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In fall 2016, the American Academy of Arts and Sciences began a project on “Meeting the Challenges of the New Nuclear Age.” Over a quarter century after the collapse of the Berlin Wall and the dissolution of the Soviet Union, it is universally acknowledged that the world is in a new nuclear era, sometimes called the “second nuclear age”—but there is far less agreement on the essential nature of the new era. Indeed, for much of the past two and a half decades, the primary descriptive term for the modern period was the “post–Cold War world,” defining our era by what it was not because we lacked a clear understanding of what it was. The American Academy set out to help create the intellectual foundation needed for that understanding.
In addition to the obvious intellectual need, the Academy was motivated by its success almost sixty years ago in laying the foundation for modern arms control. As Academy President Jonathan Fanton and Project Co-Director Robert Legvold noted in their invitation to the initial members of the working group:
In summer 1960, the American Academy of Arts and Sciences convened a study group . . . to take a deep look at the challenges posed by a new and rapidly evolving nuclear era. The ideas generated by the group, captured in the volume edited by Donald G. Brennan, Arms Control, Disarmament, and National Security, and developed in Thomas Schelling and Morton Halperin’s Strategy and Arms Control, became the intellectual foundation for thinking about the revolution these weapons had produced and ways by which the dangers they posed could be managed.1
The Academy committed itself to making a comparable contribution to understanding the modern era and assembled a diverse working group toward that end. As the working group began its deliberations, many discontinuities with the Cold War were obvious. The nuclear aspects of the Cold War were exclusively bilateral, with both superpowers regarding China as a lesser included case. Today there are multiple nuclear actors with complex and conflicting relations with one another. Cold War nuclear policies and plans were largely separate from plans for nonnuclear conflict; military planners often spoke of a future war “going nuclear” to suggest the actions after nuclear use were both different and disconnected from those that came before. Today long-range precision strike capabilities, the growing importance of space, and, especially, the implications of what is often called the cyber domain deeply influence, and are in turn influenced by, nuclear capabilities. Attitudes too have changed dramatically. Throughout the Cold War there were individuals deeply opposed to nuclear weapons who called for near-term steps toward disarmament. At least in the United States, however, the most passionate disarmament advocates had never served in government, were unlikely to do so in the future, and therefore were of limited political relevance.2 Today there are dozens of former senior political appointees and military officers who endorse moving rapidly toward abolition.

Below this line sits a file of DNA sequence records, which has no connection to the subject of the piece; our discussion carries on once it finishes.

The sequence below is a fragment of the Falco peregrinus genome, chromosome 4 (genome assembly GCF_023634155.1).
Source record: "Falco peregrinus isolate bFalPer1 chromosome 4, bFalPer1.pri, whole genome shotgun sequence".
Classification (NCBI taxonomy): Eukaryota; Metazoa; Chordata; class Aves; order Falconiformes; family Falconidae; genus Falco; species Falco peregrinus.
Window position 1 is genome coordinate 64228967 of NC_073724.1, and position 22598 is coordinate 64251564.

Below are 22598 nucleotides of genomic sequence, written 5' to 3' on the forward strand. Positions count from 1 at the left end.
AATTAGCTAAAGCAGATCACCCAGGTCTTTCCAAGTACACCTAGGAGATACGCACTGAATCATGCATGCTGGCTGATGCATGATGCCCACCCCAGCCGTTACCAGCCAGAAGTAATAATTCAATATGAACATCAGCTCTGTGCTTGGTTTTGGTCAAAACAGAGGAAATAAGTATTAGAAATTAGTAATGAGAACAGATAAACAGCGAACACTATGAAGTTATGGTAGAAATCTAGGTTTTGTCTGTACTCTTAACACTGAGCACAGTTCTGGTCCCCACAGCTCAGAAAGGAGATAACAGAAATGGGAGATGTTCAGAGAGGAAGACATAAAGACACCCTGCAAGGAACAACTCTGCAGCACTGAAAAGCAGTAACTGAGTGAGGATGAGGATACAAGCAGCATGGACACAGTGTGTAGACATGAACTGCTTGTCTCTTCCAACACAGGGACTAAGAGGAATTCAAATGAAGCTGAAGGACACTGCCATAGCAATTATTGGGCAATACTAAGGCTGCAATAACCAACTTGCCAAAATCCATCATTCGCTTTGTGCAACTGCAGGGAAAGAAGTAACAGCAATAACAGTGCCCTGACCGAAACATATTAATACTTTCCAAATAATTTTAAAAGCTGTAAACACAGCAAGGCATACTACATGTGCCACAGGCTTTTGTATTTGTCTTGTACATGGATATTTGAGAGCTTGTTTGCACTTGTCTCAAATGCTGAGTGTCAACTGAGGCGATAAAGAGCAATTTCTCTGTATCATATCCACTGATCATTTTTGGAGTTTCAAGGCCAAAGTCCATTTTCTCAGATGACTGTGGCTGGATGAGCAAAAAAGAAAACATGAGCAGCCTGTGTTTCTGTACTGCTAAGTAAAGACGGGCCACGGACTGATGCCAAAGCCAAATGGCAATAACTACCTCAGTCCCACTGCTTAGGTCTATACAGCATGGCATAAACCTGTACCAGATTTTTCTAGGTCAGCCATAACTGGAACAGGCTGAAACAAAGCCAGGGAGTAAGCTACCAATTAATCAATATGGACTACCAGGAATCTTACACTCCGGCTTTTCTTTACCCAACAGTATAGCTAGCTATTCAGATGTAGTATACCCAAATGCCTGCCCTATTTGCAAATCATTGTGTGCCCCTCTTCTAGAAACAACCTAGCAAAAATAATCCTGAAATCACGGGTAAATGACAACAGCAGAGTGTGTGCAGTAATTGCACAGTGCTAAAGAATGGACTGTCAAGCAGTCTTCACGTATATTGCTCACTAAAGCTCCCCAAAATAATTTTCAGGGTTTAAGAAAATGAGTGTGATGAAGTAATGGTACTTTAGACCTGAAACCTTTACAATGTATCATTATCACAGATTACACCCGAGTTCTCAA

While these changes are important, there are also important continuities. Two of the most significant are the American approach to thinking about nuclear weapons and the centrality of the U.S.-Russian relationship. The Cold War shaped the American concept of deterrence as well as current nuclear policy and strategy. It shaped the attitudes of most of the current nuclear policy elite, many of whom came of age during the Cold War. And it created the nuclear force structure of today. Every existing nuclear delivery system and every existing nuclear warhead in the U.S. arsenal was designed and, with minor exceptions, manufactured during the Cold War.
Similarly, while it is no longer accurate to speak of a bipolar world or to consider Russia as a superpower, Russia still matters. As a permanent member of the United Nations Security Council, Russia’s cooperation—or at least its acquiescence—is vital to solving global problems like sanctions on North Korea or the crafting of the Joint Comprehensive Plan of Action (JCPOA) with Iran. Russia is the only country whose interests impinge on all three major areas of U.S. international engagement—Europe, the Middle East, and the Asia-Pacific. And it is the only country on the planet that could destroy the United States as a functioning society in an afternoon.